Trust, connectedness and kindness

The fourth Scanlon-Monash Index of Social Cohesion in Australia was published last week.

There was a lot of discussion about this year’s index.

I enjoyed listening to Andrew Markus’s analysis of the data but noted with concern that “there has been consistent downward movement since 2007 in indicators of acceptance and rejection”.

In a Fact Sheet about the Index I noticed that there has

In an interview with Radio National, Andrew observed that:

The major area of concern relates to falling levels of trust and falling levels of connectedness and I believe that there’s a real issue here, unlike, Europe where there’s huge economic problems, we don’t have those huge economic problems. So we should really be able to address some of these issues to do with you know alienation and I think it’s very important that we do so.

I wondered on hearing this interview if daily acts of kindness were part of the pathway to re-establish trust and connectedness.

I think a scheme being developed between Wintringham and Wallara, in Victoria,  embodies the transformations that can occur through daily kindness and compassion. The Eunice Seddon Home is a unique aged care facility that will allow disabled children to live with their elderly parents. A report about the Home notes:

For the first time ageing people with disabilities can transition into ‘aged care’ supported by Wallara and Wintringham, with minimum disruption and distress. In addition, people living with older carers are increasingly going to out-live their parents. Parents’ worst fears are based on the lack of facilities available for their adult children when they are no longer able to care for them. These parents and others like them, could live in the Eunice Seddon Home on the same site as their family member with a disability, supported by Wallara. This integrated support promotes continuity of the family group and provides vital peace of mind for the parents.

I think voluntary effort and kindness are deeply embedded in the ‘play spirit’ that so attracts me. I do think we have a civic responsibility to step up when gaps appear in support for each other.

Kindness is a wonderful antidote to disenfranchisement. I imagine that acts of humanitarian kindness touch raw nerves particularly when they take place in a contested space like immigration.

In the Australian Human Rights Commission’s Observations from visit to Curtin Immigration Detention Centre and key concerns across the detention network it is noted that:

The Commission’s longstanding concerns about Australia’s immigration detention system have escalated over the past two years as the number of people in detention has grown, people have been detained for longer periods, incidents of self-harm and suicide have increased and riots, protests and hunger strikes have become common.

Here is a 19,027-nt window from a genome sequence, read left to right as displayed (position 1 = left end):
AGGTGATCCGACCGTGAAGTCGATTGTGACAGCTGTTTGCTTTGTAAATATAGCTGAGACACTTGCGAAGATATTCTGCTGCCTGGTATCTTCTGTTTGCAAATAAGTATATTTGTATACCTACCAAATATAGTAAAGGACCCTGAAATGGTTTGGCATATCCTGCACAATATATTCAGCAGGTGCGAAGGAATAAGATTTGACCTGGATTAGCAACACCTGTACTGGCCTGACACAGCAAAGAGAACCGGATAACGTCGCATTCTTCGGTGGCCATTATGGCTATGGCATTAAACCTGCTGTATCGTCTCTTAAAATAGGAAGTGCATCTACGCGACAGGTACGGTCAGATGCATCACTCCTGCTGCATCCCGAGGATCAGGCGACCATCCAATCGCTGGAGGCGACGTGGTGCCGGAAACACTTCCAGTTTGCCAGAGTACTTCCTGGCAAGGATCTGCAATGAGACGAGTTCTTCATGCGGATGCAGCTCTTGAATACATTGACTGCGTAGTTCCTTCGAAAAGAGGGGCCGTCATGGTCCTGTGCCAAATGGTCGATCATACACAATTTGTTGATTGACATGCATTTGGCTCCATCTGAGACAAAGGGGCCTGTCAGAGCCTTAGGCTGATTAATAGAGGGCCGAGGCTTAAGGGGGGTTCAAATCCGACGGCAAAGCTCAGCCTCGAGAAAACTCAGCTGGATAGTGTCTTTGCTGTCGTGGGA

The Commission urges the Australian Government to end the current system of mandatory and indefinite detention, and to make greater use of community-based alternatives that allow for the protection of the community while at the same time ensuring that people are treated in line with human rights standards. Community-based alternatives can be cheaper and more effective in facilitating immigration processes, and are more humane than holding people in detention facilities for prolonged periods.

Regardless of how or where they arrive in Australia, all people are entitled to protection of their human rights, including the right to seek asylum, the right not to be subjected to arbitrary detention, and the right to be treated with humanity and respect if they are deprived of their liberty.

Perhaps common humanity is the way to send the Index north again.

Photo Credits

Stepping Stones over the River Mole, Box Hill, Dorking

Sometimes, you just have to stop and rest for a while

The kindness of strangers

 

Engines Running: Reflecting on David Crawford's Review of Australian Sport

Introduction

This has been a fascinating week for Australian sport. It started with Tiger Woods’ victory at the Australian Masters golf tournament and is ending with visceral debate about play, games, physical education and sport in Australian society. Although I have written two posts about the Independent Sport Panel’s Report I have been mindful of Todd Sieling‘s manifesto for slow blogging. He suggests that slow blogging is “an affirmation that not all things worth reading are written quickly, and that many thoughts are best served after being fully baked and worded in an even temperament”.

Slow blogging is an art at a time when the immediacy of the Internet offers the opportunity for “daily outrages and ecstasies that fill nothing more than single moments in time, switching between banality, crushing heartbreak and end-of-the-world psychotic glee in the mere space between headlines”.

David Crawford’s Review of Australian Sport has offered remarkable opportunities for comments and responses. I have taken some time to read the Report and in this post I would like to explore some of what I consider to be the important issues raised. Before I do so I need to declare some interests.

Personal Interests, Private Troubles

I have had a lifelong interest in sport and physical education. I have played, taught and coached a variety of sports and have been fortunate to have been involved in international sport since 1980. I qualified as a teacher of physical education in 1975. My own pathway in sport has been enriched by a profound sense of the educational value of physical activity and a passionate, personal, intrinsic commitment to sport from a very early age. I completed my PhD (a sociological account of teaching physical education) in the late 1980s in England at a time when teachers were withdrawing from after school activity in state schools. I witnessed at first hand the break of the umbilical connection between teachers and pupils. I believe this had immense implications for the organisation of sport and the loss of an educational ethos in physical activity. From 1978 to the present I have had a profound interest in the social and cultural aspects of sport and for over a decade taught courses in sociology and cultural studies.